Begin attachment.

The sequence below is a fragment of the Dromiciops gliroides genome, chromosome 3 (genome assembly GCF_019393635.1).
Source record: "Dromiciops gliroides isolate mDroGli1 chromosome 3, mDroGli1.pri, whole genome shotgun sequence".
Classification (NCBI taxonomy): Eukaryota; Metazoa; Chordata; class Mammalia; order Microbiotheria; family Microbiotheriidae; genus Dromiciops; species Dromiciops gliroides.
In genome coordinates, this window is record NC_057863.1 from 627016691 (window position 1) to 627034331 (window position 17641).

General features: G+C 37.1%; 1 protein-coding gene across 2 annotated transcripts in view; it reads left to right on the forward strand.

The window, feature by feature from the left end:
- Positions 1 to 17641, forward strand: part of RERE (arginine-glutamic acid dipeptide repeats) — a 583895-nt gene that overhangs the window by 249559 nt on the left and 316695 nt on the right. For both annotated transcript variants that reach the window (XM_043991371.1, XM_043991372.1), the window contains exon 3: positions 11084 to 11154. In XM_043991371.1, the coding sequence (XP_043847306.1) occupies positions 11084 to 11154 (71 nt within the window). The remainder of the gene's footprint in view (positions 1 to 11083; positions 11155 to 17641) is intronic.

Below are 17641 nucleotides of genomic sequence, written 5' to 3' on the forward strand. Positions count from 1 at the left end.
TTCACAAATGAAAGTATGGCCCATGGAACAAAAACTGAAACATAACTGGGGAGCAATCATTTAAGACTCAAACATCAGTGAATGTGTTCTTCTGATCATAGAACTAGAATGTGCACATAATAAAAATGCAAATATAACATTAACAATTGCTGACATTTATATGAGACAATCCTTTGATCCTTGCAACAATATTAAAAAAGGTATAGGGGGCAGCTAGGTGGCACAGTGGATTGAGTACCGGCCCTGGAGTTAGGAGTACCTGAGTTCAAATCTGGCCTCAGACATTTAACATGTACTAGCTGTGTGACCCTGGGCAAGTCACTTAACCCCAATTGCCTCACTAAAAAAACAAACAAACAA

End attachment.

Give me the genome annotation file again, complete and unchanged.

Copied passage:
The sequence below is a fragment of the Dromiciops gliroides genome, chromosome 3 (genome assembly GCF_019393635.1).
Source record: "Dromiciops gliroides isolate mDroGli1 chromosome 3, mDroGli1.pri, whole genome shotgun sequence".
Classification (NCBI taxonomy): Eukaryota; Metazoa; Chordata; class Mammalia; order Microbiotheria; family Microbiotheriidae; genus Dromiciops; species Dromiciops gliroides.
In genome coordinates, this window is record NC_057863.1 from 627016691 (window position 1) to 627034331 (window position 17641).

General features: G+C 37.1%; 1 protein-coding gene across 2 annotated transcripts in view; it reads left to right on the forward strand.

The window, feature by feature from the left end:
- Positions 1 to 17641, forward strand: part of RERE (arginine-glutamic acid dipeptide repeats) — a 583895-nt gene that overhangs the window by 249559 nt on the left and 316695 nt on the right. For both annotated transcript variants that reach the window (XM_043991371.1, XM_043991372.1), the window contains exon 3: positions 11084 to 11154. In XM_043991371.1, the coding sequence (XP_043847306.1) occupies positions 11084 to 11154 (71 nt within the window). The remainder of the gene's footprint in view (positions 1 to 11083; positions 11155 to 17641) is intronic.

Below are 17641 nucleotides of genomic sequence, written 5' to 3' on the forward strand. Positions count from 1 at the left end.
TTCACAAATGAAAGTATGGCCCATGGAACAAAAACTGAAACATAACTGGGGAGCAATCATTTAAGACTCAAACATCAGTGAATGTGTTCTTCTGATCATAGAACTAGAATGTGCACATAATAAAAATGCAAATATAACATTAACAATTGCTGACATTTATATGAGACAATCCTTTGATCCTTGCAACAATATTAAAAAAGGTATAGGGGGCAGCTAGGTGGCACAGTGGATTGAGTACCGGCCCTGGAGTTAGGAGTACCTGAGTTCAAATCTGGCCTCAGACATTTAACATGTACTAGCTGTGTGACCCTGGGCAAGTCACTTAACCCCAATTGCCTCACTAAAAAAACAAACAAACAA